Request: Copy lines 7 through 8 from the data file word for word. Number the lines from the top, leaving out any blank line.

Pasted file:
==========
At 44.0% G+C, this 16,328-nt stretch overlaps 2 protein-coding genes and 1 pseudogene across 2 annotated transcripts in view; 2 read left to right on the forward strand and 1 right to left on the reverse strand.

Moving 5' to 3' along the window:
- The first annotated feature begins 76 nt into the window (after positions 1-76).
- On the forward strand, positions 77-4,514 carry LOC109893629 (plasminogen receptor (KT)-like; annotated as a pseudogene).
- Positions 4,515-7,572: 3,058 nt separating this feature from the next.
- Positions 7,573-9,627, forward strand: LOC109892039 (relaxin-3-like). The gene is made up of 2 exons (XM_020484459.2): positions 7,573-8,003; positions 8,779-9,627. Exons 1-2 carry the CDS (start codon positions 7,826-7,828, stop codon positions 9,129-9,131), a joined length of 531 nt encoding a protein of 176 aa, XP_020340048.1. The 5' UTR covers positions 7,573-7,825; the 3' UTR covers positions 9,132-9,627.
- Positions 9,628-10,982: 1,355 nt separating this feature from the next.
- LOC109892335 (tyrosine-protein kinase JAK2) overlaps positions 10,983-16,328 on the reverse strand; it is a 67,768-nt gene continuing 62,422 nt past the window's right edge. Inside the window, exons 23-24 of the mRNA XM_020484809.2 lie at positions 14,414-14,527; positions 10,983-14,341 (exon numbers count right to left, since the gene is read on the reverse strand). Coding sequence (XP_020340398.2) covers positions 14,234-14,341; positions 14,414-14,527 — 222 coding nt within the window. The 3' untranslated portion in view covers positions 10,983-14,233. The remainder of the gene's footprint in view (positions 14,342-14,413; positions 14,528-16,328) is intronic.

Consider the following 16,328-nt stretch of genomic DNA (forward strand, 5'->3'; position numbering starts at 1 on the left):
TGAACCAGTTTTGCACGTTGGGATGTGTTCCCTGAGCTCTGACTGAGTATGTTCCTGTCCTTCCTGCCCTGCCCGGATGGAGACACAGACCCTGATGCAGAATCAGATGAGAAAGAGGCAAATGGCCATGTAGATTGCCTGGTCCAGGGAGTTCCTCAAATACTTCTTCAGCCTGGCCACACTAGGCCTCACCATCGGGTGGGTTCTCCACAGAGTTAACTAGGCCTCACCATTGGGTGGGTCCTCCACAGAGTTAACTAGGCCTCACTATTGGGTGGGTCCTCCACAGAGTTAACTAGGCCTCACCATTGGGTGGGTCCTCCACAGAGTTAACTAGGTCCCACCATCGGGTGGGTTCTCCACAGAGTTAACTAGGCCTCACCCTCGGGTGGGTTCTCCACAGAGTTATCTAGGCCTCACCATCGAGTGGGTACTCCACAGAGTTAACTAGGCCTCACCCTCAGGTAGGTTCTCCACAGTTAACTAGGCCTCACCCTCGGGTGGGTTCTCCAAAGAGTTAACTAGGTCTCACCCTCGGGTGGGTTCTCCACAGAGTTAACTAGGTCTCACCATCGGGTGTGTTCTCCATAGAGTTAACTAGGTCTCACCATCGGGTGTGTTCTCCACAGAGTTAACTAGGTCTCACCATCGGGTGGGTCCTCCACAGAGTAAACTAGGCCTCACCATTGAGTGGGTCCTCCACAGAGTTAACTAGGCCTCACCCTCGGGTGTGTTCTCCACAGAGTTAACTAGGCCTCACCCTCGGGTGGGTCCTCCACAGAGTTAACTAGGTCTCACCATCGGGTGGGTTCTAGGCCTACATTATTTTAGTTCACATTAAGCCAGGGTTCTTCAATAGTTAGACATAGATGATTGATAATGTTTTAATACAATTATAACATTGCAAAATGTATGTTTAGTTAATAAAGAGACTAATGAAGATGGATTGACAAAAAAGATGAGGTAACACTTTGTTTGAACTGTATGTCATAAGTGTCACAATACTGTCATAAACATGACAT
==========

- Positions 9,628-10,982: 1,355 nt separating this feature from the next.
- LOC109892335 (tyrosine-protein kinase JAK2) overlaps positions 10,983-16,328 on the reverse strand; it is a 67,768-nt gene continuing 62,422 nt past the window's right edge. Inside the window, exons 23-24 of the mRNA XM_020484809.2 lie at positions 14,414-14,527; positions 10,983-14,341 (exon numbers count right to left, since the gene is read on the reverse strand). Coding sequence (XP_020340398.2) covers positions 14,234-14,341; positions 14,414-14,527 — 222 coding nt within the window. The 3' untranslated portion in view covers positions 10,983-14,233. The remainder of the gene's footprint in view (positions 14,342-14,413; positions 14,528-16,328) is intronic.